ne of the most fascinating poems in Odia is the 14th-century ‘Kalasa Chautisa’ of Bachha Dasa. Among the oldest extant texts in the language, it presents a farcical picture of the wedding of Shiva and Parvati. Minutes before Parvati’s wedding, her friends come rushing to her chamber — their poor friend is being married off to a terribly antique beggar. They describe to Parvati how horrible her fiancé, whom she has never seen until now, looks like. He has no lineage, not even a penny, not even a proper barber. An old bull sits near him as the ash-smeared pauper coughs uncontrollably.
“You look like his daughter or granddaughter” they say. Poor Parvati bursts into tears. If only she knew all along. She goes to her mother and tells her all this. The queen is surprised; both of them now wail over the father’s decision. Parvati threatens her father to gulp poison if the ceremony is not brought to a halt. How dare he marry her off to such an unworthy fellow?
The entire poem is a great example of slapstick comedy, albeit more than 600 years old. In the villages of Odisha, many folk songs abound with such themes, in which the bride or the groom’s friends prank them by joking about their partners to-be. Though a wedding of gods, the whole ritual is imagined as a very humanised affair. Parvati even accuses her father of selling her off for money, a too-common dynamic in the erstwhile society, where an unwilling girl would be married off to an old merchant by greedy parents. In Sambalpur, famous for its celebrations, families act as parents to both the deities. Betel nuts are offered to other divinities, inviting them to the wedding. There is everything one would expect in a wedding.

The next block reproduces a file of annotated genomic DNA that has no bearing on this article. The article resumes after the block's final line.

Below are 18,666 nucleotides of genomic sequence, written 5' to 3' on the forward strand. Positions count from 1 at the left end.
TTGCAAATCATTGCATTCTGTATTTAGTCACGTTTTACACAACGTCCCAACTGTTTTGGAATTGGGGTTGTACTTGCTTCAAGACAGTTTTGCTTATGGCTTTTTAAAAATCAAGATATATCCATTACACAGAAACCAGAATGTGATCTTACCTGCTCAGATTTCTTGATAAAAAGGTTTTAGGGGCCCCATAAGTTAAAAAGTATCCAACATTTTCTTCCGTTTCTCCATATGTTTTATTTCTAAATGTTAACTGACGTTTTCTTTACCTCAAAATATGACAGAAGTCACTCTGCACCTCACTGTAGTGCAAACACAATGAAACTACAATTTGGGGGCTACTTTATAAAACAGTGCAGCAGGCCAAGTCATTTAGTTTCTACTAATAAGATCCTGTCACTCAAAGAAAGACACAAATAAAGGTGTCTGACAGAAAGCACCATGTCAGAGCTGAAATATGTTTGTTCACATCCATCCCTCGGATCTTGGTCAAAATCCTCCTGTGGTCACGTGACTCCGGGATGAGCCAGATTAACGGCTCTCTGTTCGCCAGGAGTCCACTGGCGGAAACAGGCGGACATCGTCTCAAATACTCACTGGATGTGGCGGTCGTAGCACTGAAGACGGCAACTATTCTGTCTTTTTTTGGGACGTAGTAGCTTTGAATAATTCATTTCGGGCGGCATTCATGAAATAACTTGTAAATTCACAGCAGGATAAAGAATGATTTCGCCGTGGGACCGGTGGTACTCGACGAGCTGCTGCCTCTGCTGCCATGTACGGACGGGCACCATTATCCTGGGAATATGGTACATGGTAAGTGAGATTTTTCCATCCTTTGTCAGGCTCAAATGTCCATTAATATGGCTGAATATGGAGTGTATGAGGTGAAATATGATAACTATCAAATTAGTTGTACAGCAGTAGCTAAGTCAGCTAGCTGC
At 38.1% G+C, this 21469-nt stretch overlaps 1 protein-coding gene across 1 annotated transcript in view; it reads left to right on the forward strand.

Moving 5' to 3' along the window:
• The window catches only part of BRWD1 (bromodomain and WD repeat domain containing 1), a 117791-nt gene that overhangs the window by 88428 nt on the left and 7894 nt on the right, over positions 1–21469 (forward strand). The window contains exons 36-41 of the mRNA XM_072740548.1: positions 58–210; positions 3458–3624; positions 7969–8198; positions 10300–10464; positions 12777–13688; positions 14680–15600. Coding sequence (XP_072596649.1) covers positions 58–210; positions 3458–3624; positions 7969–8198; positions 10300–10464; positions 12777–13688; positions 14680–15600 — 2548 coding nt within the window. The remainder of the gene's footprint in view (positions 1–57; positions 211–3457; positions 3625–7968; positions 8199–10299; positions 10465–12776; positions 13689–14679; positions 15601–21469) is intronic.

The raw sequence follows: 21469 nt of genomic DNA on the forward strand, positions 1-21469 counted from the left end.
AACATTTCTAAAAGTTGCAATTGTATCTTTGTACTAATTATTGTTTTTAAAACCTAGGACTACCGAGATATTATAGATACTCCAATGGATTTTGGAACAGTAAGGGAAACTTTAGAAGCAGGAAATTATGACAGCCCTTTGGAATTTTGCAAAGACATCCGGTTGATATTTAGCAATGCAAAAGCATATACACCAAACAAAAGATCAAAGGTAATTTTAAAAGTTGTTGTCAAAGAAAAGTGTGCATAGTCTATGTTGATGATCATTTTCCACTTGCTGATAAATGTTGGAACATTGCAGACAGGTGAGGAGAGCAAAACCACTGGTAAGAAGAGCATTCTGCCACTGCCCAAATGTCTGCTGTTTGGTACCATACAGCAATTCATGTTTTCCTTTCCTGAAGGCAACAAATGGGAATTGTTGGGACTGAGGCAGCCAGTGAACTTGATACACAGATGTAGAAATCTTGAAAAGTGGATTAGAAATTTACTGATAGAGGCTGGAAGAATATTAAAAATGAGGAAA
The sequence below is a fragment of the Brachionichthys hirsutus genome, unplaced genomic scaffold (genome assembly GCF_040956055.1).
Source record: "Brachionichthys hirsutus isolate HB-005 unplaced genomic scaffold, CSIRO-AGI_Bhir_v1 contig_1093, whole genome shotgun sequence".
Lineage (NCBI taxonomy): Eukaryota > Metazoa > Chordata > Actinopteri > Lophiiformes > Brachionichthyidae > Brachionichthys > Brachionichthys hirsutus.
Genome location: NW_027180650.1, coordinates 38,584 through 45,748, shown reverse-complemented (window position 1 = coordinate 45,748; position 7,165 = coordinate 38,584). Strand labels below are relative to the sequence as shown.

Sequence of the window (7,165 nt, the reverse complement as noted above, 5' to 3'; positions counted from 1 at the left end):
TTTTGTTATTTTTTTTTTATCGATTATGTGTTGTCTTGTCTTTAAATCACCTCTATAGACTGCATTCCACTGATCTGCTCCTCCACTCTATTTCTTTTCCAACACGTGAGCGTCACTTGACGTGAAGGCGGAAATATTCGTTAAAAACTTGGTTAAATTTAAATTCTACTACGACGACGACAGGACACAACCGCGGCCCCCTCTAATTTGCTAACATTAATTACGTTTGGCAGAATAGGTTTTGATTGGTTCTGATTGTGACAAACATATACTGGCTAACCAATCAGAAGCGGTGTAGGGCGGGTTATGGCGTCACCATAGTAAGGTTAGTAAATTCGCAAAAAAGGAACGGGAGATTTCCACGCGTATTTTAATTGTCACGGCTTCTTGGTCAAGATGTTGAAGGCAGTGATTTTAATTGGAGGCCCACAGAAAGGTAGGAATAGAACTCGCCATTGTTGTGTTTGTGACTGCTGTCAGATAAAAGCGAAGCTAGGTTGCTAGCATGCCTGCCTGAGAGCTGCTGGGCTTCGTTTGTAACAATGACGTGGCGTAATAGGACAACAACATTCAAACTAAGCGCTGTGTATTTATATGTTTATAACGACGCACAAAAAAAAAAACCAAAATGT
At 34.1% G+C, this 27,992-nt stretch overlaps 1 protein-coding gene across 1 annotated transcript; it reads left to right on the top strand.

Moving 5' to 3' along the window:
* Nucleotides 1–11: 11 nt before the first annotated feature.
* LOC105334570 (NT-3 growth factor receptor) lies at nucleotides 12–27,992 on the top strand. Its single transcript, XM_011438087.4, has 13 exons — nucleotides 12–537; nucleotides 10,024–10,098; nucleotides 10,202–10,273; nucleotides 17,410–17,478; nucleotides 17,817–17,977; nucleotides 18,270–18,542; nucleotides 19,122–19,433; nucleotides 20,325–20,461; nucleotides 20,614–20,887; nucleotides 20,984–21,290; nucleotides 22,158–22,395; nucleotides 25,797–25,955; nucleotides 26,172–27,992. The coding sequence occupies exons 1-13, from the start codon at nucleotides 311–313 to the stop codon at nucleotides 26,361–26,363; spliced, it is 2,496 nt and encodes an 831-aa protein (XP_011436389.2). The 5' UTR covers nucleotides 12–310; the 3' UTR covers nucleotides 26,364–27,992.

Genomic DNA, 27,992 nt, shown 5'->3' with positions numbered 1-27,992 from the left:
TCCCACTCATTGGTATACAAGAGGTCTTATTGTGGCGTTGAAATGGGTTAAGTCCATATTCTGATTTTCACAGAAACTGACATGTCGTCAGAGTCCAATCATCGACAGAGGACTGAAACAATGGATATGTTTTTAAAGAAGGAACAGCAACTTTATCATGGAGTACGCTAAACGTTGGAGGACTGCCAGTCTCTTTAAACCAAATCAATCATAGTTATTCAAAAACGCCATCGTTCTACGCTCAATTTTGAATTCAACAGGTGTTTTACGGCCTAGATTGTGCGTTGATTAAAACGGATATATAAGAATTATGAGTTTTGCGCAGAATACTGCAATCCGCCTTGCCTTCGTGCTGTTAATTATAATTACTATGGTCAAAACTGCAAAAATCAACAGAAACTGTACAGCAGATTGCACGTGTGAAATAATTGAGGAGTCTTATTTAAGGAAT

Minutes before Parvati’s wedding, her friends come rushing to her chamber — their poor friend is being married off to a terribly antique beggar. They describe to Parvati how horrible her fiancé, whom she has never seen until now, looks like
The wedding scene of Shiva and Parvati is common in temples across Odisha. In these sculptures, some over a thousand years old, the couple sit together with a fire in front, while Vishnu offers his sister Parvati’s hand to his friend Shiva. In other friezes, the couple plays dice, or Shiva plays the vina for his wife’s entertainment. In some others, they simply gaze into each other’s eyes. This figure is called Hara-Parbati across Odisha and folk belief advises young lovers to appease them. In medieval poems, Radha prays to Shiva, yearning for Krishna.
Back in the ‘Kalasa Chautisa’, Parvati’s father consoles her to not worry. Her husband-to-be is the god of gods. That consoles the mother-daughter duo. The story ends with Shiva appearing in a handsome form, revealing this was all a joke he had been playing. The rituals are completed and at midnight the newly-wed couple moves around the city seeking blessings from elders. In Puri, about a week later, their friends Jagannatha and Lakshmi are brought together in marriage and then it is their turn to be the guests.
The writer researches and documents vulnerable aspects of Odisha’s culture using technology. e-Mail: firstname.lastname@example.org